That's My Best Friend: Navigating The Complexities Of Black Woman Friendships

Friendships as a Black girl can be hard to navigate. Sometimes we were left out of the sleepover. Sometimes the little white girls and boys said things about our hair or our accent or our food. We went through life not feeling accepted- feeling like “the other.” So, as we grow into women, we learn that we want to feel seen and understood in our relationships.

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It’s hard to connect with non-Black women. There isn’t always a sense of instant community with them. Thus, we gravitate towards other Black women. However, we learn that friendships with Black women can be just like any other friendship. Black women have the capability to hurt and disappoint us. And when you fall out with other Black women, it cuts deep. You expect that the connection you all have to stand the test of time. You think the bond is deeper because of the shared identity. I was in a friend group in college. We called ourselves “Black Girl Magic.” We went to parties together, cried together, everything. As I got closer to graduation, it seemed like people were dropping off, one by one. All of them for the same reason- too much drama. The truth is we were all afraid of confrontation. So, we would rather stop talking to each other instead of facing the real issue. Each time this happened, it hurt so much. I went to a PWI in college. There weren’t many people that looked like me there. I thought that this group was filled with forever friends. And while there is no bad blood between me and the other girls, I do miss the space they filled in my life. There is nothing like having a group of Black women around you. You speak the same language, have the same problems. It was like having seven extra sisters.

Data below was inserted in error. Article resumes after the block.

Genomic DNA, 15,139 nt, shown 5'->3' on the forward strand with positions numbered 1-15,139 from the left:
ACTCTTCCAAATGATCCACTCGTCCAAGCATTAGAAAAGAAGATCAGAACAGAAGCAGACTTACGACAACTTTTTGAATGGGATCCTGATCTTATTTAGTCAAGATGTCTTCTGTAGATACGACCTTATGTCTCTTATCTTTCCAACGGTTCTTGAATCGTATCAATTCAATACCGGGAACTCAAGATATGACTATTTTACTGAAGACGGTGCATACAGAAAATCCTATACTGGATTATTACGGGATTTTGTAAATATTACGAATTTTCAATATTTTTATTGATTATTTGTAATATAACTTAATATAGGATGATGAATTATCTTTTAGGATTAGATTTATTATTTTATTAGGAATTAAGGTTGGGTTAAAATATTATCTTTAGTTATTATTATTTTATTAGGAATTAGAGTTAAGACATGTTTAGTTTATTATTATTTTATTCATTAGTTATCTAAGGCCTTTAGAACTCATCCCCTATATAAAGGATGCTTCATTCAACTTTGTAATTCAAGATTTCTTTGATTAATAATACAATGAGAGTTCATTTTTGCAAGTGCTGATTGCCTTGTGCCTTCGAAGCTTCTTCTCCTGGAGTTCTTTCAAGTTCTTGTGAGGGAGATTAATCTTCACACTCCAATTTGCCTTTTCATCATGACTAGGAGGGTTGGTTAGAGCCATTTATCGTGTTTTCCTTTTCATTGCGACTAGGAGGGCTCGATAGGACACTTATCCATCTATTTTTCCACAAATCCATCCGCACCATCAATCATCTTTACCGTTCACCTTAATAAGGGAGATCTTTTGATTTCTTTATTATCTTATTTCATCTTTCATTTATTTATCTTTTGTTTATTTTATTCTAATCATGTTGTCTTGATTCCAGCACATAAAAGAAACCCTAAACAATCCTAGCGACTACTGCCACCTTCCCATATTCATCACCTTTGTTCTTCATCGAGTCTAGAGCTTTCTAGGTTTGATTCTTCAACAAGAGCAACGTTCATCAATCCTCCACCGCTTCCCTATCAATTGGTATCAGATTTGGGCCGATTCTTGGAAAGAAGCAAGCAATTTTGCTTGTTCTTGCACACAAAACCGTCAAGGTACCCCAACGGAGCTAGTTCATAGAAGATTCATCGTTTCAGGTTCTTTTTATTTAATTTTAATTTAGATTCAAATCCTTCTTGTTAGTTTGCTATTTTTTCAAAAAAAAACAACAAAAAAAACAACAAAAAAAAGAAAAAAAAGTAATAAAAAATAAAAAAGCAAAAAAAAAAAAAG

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I’ve learned a couple of things when it comes to my failures in creating a community with other Black women. For one, grace. I’ve learned that I have a very short tolerance for other Black women. I will put up with things for a long time, but if you do something bad enough, I’m done. You’re supposed to be my sis?! How could you say/do/be that? As I am in the stage of semi-reconciliation with some ex-friends, I learned to give grace and time. It’s hard to be us. We make it look easy- hence Black Girl Magic. But, we have all gone through traumatic experiences due to our gender and race. This is not an excuse to be an inconsiderate person. But, this is a lens to look at Black women who may rub you the wrong way. They are just surviving the best way they know-how. The second thing is that being in a community with Black women does not mean having intimate friendships with them. I don’t want any Black woman to be harmed just because they are black and a woman- but if I don’t rock with them, then I can care for them while they stay over there. Take Candice Owens, for example. I don’t agree with much of what she says. We don’t share the same politics. However, I also don’t like when white democrats and leftists call her “coon” and other racial slurs. While I do consider myself more of a leftist, I don’t want any harm done to Candice Owens, because she is a dark-skinned Black woman. I will not let my previous experiences dictate my future relationships with Black women. I am in the process of finding friends that fit the person I am today. And, I think I am pretty close to creating that tribe for myself again.

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